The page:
The Free African Society is a foundation to advance the state of the Black African diaspora in Philadelphia and greater Philadelphia region to bring together the resources, skills, and talents that empower the infrastructure of Black industries and institutions.
The mission of the Free African Society is to create the constituency and communion needed for the Black African diaspora in Philadelphia to independently advance their own education, employment, entrepreneurship, enterprises, and estate across fields, disciplines, and industries. The vision is to see Philadelphia’s Black African diaspora’s history, heritage, culture, and tradition made healthy and whole. Our action convenes leaders from across the world to profess, process, program and progress various projects that improve Black life and directly invest into those initiatives for change.
Founded by Richard Allen (1760-1831) and Absalom Jones (1746-1818) on April 12, 1787, the Free African Society was responsible for establishing the first Black religious institutions in the city of Philadelphia, and as a nondenominational education, economic, and emotional support society it provided fellowship, a place of worship, and monetary support for members and their families in case of sickness or death. Supporting widows, orphans, the sick, the unemployed, and children who were not allowed into White schools to learn, the society expanded to care for the social and economic well-being of its members and gave financial assistance during times of economic difficulty. The society helped to care for the ill during Philadelphia’s yellow fever epidemic of 1793 by nursing the sick, burying the deceased, and transporting the ill to centers outside where they could be quarantined and medically treated.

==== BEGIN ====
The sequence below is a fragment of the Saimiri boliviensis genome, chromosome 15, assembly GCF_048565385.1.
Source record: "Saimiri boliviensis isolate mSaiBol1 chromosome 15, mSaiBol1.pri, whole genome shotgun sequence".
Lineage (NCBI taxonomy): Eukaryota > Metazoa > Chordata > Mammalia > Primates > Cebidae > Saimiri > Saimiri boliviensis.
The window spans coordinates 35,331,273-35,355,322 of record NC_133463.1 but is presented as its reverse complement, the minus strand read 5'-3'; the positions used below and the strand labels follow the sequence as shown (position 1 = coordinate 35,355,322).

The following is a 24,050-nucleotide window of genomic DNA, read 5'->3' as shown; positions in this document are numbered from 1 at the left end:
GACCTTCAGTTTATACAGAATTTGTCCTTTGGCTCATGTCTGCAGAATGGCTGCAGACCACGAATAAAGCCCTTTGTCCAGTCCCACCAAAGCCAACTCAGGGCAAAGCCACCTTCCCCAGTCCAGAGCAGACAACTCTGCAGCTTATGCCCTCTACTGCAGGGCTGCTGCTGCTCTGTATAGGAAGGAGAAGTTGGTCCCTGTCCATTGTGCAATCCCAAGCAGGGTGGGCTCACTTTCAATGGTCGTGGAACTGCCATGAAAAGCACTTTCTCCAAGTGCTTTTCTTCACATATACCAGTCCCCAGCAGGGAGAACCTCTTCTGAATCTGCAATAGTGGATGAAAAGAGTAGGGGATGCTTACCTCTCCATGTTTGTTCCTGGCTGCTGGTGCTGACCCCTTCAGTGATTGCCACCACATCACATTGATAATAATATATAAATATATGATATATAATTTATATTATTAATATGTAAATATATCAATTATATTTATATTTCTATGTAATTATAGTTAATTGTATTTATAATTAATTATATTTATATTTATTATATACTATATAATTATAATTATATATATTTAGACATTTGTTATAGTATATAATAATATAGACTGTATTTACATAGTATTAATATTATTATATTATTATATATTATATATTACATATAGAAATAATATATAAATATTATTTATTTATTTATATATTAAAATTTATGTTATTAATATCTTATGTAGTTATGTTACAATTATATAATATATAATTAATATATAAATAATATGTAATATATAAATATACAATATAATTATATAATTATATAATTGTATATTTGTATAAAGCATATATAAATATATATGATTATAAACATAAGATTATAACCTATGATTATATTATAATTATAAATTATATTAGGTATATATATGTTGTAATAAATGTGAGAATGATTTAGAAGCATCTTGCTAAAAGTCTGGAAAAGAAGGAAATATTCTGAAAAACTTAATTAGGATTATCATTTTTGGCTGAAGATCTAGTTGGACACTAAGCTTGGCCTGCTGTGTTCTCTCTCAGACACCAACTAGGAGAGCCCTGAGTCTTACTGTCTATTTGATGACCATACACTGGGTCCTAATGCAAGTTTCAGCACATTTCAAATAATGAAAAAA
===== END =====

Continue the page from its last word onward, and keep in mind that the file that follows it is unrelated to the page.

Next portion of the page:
The Free African Society went on to be responsible for establishing the first independent Black churches in the United States. Those churches are Bethel A.M.E. Church by Richard Allen, and the African Episcopal Church of St. Thomas by Absalom Jones. The Free African Society’s founding members were all free Black men and included the likes of Samuel Baston, Joseph Johnson, Cato Freedman, Caesar Cranchell, James Potter and William White. Notable members included African American abolitionists such as Cyrus Bustill, James Forten, and William Gray.